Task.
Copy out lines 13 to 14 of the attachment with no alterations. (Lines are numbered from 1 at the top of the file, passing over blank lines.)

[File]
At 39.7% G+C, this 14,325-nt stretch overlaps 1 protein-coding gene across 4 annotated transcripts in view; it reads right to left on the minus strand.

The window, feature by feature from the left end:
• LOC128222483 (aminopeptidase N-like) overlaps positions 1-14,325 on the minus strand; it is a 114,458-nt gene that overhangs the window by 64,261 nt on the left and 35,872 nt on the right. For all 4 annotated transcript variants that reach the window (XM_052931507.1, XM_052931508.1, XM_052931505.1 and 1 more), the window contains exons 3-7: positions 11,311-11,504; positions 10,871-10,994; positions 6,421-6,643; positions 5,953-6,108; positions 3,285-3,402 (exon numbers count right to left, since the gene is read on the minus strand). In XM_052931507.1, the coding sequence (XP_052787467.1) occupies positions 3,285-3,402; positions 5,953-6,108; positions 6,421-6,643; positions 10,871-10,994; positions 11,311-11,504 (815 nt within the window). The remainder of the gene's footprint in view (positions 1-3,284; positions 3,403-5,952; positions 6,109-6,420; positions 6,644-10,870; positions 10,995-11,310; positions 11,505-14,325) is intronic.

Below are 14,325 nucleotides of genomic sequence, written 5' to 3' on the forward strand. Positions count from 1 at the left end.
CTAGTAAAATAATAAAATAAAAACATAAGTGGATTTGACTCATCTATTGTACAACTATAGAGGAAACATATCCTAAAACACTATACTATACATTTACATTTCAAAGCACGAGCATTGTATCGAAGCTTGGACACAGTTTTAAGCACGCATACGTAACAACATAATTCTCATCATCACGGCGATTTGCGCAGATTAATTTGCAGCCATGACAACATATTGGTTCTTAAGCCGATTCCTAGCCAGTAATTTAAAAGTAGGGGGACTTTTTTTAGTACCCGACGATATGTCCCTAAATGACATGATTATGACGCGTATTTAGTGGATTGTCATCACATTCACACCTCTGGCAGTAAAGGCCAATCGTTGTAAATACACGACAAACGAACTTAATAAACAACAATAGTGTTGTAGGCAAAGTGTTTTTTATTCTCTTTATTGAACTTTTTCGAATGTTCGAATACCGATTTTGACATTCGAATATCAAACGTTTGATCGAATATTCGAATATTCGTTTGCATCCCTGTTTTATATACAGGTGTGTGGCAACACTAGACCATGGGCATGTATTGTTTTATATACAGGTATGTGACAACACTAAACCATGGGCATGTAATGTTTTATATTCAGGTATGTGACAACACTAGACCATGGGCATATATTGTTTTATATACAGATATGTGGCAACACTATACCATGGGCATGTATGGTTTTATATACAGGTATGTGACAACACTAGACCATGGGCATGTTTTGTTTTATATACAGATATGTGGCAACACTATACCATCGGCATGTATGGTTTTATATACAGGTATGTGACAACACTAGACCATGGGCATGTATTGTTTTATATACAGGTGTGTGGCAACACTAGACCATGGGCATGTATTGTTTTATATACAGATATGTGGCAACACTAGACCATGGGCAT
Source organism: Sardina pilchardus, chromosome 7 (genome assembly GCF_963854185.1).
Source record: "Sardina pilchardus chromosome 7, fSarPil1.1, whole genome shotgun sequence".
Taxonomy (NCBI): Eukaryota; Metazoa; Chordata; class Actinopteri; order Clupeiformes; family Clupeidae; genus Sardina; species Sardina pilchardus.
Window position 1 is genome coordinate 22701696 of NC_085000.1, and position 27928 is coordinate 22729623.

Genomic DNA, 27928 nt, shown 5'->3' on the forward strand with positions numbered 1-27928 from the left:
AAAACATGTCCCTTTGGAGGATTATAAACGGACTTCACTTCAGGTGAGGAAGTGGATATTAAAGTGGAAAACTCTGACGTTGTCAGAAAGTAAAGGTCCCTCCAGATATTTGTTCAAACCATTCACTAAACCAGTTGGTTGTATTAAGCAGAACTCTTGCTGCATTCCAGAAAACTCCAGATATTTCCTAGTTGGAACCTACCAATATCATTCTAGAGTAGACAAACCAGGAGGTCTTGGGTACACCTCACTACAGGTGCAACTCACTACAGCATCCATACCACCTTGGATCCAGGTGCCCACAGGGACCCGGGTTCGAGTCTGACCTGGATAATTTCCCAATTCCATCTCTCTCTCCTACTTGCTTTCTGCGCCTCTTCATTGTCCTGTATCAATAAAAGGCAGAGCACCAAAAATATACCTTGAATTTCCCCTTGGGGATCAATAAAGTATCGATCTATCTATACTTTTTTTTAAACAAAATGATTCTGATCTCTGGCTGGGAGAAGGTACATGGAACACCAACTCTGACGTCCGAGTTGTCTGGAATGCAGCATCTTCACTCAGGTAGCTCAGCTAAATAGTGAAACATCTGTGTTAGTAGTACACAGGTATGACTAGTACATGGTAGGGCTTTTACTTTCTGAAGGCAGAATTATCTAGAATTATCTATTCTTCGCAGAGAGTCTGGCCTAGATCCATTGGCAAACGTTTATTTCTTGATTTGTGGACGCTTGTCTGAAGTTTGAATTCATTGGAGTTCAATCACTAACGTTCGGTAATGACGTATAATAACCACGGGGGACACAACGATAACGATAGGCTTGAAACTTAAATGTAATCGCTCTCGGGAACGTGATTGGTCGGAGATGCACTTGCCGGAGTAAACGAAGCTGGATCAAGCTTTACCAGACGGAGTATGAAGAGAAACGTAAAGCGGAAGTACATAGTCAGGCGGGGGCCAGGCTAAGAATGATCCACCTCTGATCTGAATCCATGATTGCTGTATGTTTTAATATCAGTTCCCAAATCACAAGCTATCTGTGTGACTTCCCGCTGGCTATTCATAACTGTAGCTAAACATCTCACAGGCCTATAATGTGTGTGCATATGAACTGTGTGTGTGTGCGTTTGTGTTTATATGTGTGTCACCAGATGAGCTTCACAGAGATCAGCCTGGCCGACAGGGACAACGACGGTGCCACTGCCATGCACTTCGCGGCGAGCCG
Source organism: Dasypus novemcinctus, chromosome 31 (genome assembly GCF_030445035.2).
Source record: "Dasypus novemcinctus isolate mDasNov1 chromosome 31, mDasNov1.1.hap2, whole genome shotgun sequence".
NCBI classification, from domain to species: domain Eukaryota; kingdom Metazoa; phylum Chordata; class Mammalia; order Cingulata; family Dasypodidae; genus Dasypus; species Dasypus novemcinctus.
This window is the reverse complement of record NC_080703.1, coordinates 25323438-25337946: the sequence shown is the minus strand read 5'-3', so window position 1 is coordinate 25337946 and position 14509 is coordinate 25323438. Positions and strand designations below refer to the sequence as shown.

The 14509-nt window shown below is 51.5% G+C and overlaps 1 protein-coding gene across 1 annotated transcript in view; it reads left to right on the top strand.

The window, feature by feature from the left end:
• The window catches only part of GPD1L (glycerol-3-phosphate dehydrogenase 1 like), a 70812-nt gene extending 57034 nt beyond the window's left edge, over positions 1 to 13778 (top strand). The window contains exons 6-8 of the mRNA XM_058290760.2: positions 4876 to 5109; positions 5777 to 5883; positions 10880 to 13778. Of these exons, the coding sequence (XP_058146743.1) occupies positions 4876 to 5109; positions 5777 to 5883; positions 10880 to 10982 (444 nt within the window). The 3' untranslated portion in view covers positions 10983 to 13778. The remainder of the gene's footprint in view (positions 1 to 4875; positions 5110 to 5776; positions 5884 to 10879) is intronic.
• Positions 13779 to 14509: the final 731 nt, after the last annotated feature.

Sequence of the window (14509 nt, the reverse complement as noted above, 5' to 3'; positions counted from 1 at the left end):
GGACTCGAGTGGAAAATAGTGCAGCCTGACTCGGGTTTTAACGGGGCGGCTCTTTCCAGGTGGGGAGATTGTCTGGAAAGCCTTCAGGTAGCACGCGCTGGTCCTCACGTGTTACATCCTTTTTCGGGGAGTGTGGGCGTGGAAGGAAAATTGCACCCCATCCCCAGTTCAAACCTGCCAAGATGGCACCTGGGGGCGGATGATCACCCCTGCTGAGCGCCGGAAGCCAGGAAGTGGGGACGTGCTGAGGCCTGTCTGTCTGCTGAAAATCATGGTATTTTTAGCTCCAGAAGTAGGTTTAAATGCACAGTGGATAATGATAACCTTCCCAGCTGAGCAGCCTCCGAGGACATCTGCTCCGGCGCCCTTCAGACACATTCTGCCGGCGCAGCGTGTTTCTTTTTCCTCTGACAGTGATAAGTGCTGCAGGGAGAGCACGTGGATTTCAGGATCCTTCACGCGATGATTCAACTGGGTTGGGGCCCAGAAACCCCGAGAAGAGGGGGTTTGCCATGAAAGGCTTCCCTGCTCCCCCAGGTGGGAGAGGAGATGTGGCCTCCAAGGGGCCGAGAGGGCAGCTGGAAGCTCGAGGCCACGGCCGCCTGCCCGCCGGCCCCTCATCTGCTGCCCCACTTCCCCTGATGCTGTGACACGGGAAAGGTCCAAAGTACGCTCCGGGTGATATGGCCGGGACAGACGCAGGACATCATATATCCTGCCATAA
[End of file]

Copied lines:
Source record: "Dasypus novemcinctus isolate mDasNov1 chromosome 31, mDasNov1.1.hap2, whole genome shotgun sequence".
NCBI classification, from domain to species: domain Eukaryota; kingdom Metazoa; phylum Chordata; class Mammalia; order Cingulata; family Dasypodidae; genus Dasypus; species Dasypus novemcinctus.